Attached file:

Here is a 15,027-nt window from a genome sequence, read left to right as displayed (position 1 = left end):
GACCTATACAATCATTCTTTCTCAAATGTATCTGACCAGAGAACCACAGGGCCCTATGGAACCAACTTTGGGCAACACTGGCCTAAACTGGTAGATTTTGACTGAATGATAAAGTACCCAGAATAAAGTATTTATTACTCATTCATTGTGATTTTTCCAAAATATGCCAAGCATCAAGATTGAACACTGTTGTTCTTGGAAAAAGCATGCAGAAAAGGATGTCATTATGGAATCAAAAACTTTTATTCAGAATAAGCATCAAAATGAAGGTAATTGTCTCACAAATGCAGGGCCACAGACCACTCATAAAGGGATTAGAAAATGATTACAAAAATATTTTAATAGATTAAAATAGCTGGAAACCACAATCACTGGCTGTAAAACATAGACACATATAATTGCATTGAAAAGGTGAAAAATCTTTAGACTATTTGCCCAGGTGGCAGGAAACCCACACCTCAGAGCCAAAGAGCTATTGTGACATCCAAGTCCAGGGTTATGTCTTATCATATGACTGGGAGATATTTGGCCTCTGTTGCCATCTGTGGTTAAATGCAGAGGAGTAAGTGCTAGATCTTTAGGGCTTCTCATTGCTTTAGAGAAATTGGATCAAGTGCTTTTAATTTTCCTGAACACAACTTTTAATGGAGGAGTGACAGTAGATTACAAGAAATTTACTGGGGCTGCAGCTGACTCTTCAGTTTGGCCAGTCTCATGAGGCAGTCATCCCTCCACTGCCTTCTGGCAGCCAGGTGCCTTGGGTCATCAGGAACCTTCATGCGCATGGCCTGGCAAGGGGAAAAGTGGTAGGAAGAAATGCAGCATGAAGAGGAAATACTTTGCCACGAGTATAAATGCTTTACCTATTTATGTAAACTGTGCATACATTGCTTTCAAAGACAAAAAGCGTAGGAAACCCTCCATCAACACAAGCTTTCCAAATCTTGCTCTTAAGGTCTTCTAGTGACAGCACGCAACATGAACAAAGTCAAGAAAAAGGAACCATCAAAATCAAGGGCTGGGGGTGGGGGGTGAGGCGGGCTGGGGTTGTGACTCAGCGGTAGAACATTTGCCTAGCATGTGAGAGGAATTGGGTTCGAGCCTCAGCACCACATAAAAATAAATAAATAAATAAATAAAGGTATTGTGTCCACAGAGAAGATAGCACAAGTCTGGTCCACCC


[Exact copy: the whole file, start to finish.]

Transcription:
Here is a 15,027-nt window from a genome sequence, read left to right as displayed (position 1 = left end):
GACCTATACAATCATTCTTTCTCAAATGTATCTGACCAGAGAACCACAGGGCCCTATGGAACCAACTTTGGGCAACACTGGCCTAAACTGGTAGATTTTGACTGAATGATAAAGTACCCAGAATAAAGTATTTATTACTCATTCATTGTGATTTTTCCAAAATATGCCAAGCATCAAGATTGAACACTGTTGTTCTTGGAAAAAGCATGCAGAAAAGGATGTCATTATGGAATCAAAAACTTTTATTCAGAATAAGCATCAAAATGAAGGTAATTGTCTCACAAATGCAGGGCCACAGACCACTCATAAAGGGATTAGAAAATGATTACAAAAATATTTTAATAGATTAAAATAGCTGGAAACCACAATCACTGGCTGTAAAACATAGACACATATAATTGCATTGAAAAGGTGAAAAATCTTTAGACTATTTGCCCAGGTGGCAGGAAACCCACACCTCAGAGCCAAAGAGCTATTGTGACATCCAAGTCCAGGGTTATGTCTTATCATATGACTGGGAGATATTTGGCCTCTGTTGCCATCTGTGGTTAAATGCAGAGGAGTAAGTGCTAGATCTTTAGGGCTTCTCATTGCTTTAGAGAAATTGGATCAAGTGCTTTTAATTTTCCTGAACACAACTTTTAATGGAGGAGTGACAGTAGATTACAAGAAATTTACTGGGGCTGCAGCTGACTCTTCAGTTTGGCCAGTCTCATGAGGCAGTCATCCCTCCACTGCCTTCTGGCAGCCAGGTGCCTTGGGTCATCAGGAACCTTCATGCGCATGGCCTGGCAAGGGGAAAAGTGGTAGGAAGAAATGCAGCATGAAGAGGAAATACTTTGCCACGAGTATAAATGCTTTACCTATTTATGTAAACTGTGCATACATTGCTTTCAAAGACAAAAAGCGTAGGAAACCCTCCATCAACACAAGCTTTCCAAATCTTGCTCTTAAGGTCTTCTAGTGACAGCACGCAACATGAACAAAGTCAAGAAAAAGGAACCATCAAAATCAAGGGCTGGGGGTGGGGGGTGAGGCGGGCTGGGGTTGTGACTCAGCGGTAGAACATTTGCCTAGCATGTGAGAGGAATTGGGTTCGAGCCTCAGCACCACATAAAAATAAATAAATAAATAAATAAAGGTATTGTGTCCACAGAGAAGATAGCACAAGTCTGGTCCACCC